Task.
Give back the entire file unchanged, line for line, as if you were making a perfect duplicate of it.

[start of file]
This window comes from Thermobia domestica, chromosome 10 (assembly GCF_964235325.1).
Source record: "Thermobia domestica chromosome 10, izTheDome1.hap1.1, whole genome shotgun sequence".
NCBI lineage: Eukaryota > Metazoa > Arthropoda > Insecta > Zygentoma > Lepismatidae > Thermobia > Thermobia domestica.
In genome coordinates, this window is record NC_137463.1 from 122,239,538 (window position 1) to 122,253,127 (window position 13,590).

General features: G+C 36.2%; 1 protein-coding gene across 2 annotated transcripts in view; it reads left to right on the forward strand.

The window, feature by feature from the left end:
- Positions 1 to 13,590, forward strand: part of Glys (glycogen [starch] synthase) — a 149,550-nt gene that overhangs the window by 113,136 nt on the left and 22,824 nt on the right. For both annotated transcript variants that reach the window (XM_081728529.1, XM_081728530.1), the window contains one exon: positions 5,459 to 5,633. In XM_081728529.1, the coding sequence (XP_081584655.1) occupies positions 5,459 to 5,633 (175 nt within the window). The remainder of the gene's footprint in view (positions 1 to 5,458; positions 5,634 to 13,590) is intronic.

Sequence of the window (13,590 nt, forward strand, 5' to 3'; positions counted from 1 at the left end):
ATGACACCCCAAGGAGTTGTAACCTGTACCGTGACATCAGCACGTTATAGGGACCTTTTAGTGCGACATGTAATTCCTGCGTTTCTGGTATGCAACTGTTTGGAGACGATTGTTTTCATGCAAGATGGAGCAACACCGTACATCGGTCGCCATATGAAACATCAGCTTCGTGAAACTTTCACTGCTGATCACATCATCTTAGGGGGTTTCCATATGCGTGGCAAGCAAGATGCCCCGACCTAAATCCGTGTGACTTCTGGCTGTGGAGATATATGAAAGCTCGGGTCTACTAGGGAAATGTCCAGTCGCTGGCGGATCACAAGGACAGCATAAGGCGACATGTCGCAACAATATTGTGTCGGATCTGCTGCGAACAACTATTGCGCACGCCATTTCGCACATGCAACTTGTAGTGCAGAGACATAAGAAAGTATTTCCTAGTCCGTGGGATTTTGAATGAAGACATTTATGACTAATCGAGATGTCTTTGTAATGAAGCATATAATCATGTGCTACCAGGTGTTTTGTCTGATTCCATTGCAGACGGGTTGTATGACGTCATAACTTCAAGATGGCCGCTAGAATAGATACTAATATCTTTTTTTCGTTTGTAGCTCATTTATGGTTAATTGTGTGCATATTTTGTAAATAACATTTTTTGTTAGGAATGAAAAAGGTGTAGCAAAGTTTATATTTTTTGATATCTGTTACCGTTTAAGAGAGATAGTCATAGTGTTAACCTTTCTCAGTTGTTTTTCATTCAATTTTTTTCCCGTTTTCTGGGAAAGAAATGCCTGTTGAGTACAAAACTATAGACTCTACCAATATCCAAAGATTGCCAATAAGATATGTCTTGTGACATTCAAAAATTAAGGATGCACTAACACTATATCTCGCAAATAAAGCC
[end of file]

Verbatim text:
This window comes from Thermobia domestica, chromosome 10 (assembly GCF_964235325.1).
Source record: "Thermobia domestica chromosome 10, izTheDome1.hap1.1, whole genome shotgun sequence".
NCBI lineage: Eukaryota > Metazoa > Arthropoda > Insecta > Zygentoma > Lepismatidae > Thermobia > Thermobia domestica.
In genome coordinates, this window is record NC_137463.1 from 122,239,538 (window position 1) to 122,253,127 (window position 13,590).

General features: G+C 36.2%; 1 protein-coding gene across 2 annotated transcripts in view; it reads left to right on the forward strand.

The window, feature by feature from the left end:
- Positions 1 to 13,590, forward strand: part of Glys (glycogen [starch] synthase) — a 149,550-nt gene that overhangs the window by 113,136 nt on the left and 22,824 nt on the right. For both annotated transcript variants that reach the window (XM_081728529.1, XM_081728530.1), the window contains one exon: positions 5,459 to 5,633. In XM_081728529.1, the coding sequence (XP_081584655.1) occupies positions 5,459 to 5,633 (175 nt within the window). The remainder of the gene's footprint in view (positions 1 to 5,458; positions 5,634 to 13,590) is intronic.

Sequence of the window (13,590 nt, forward strand, 5' to 3'; positions counted from 1 at the left end):
ATGACACCCCAAGGAGTTGTAACCTGTACCGTGACATCAGCACGTTATAGGGACCTTTTAGTGCGACATGTAATTCCTGCGTTTCTGGTATGCAACTGTTTGGAGACGATTGTTTTCATGCAAGATGGAGCAACACCGTACATCGGTCGCCATATGAAACATCAGCTTCGTGAAACTTTCACTGCTGATCACATCATCTTAGGGGGTTTCCATATGCGTGGCAAGCAAGATGCCCCGACCTAAATCCGTGTGACTTCTGGCTGTGGAGATATATGAAAGCTCGGGTCTACTAGGGAAATGTCCAGTCGCTGGCGGATCACAAGGACAGCATAAGGCGACATGTCGCAACAATATTGTGTCGGATCTGCTGCGAACAACTATTGCGCACGCCATTTCGCACATGCAACTTGTAGTGCAGAGACATAAGAAAGTATTTCCTAGTCCGTGGGATTTTGAATGAAGACATTTATGACTAATCGAGATGTCTTTGTAATGAAGCATATAATCATGTGCTACCAGGTGTTTTGTCTGATTCCATTGCAGACGGGTTGTATGACGTCATAACTTCAAGATGGCCGCTAGAATAGATACTAATATCTTTTTTTCGTTTGTAGCTCATTTATGGTTAATTGTGTGCATATTTTGTAAATAACATTTTTTGTTAGGAATGAAAAAGGTGTAGCAAAGTTTATATTTTTTGATATCTGTTACCGTTTAAGAGAGATAGTCATAGTGTTAACCTTTCTCAGTTGTTTTTCATTCAATTTTTTTCCCGTTTTCTGGGAAAGAAATGCCTGTTGAGTACAAAACTATAGACTCTACCAATATCCAAAGATTGCCAATAAGATATGTCTTGTGACATTCAAAAATTAAGGATGCACTAACACTATATCTCGCAAATAAAGCC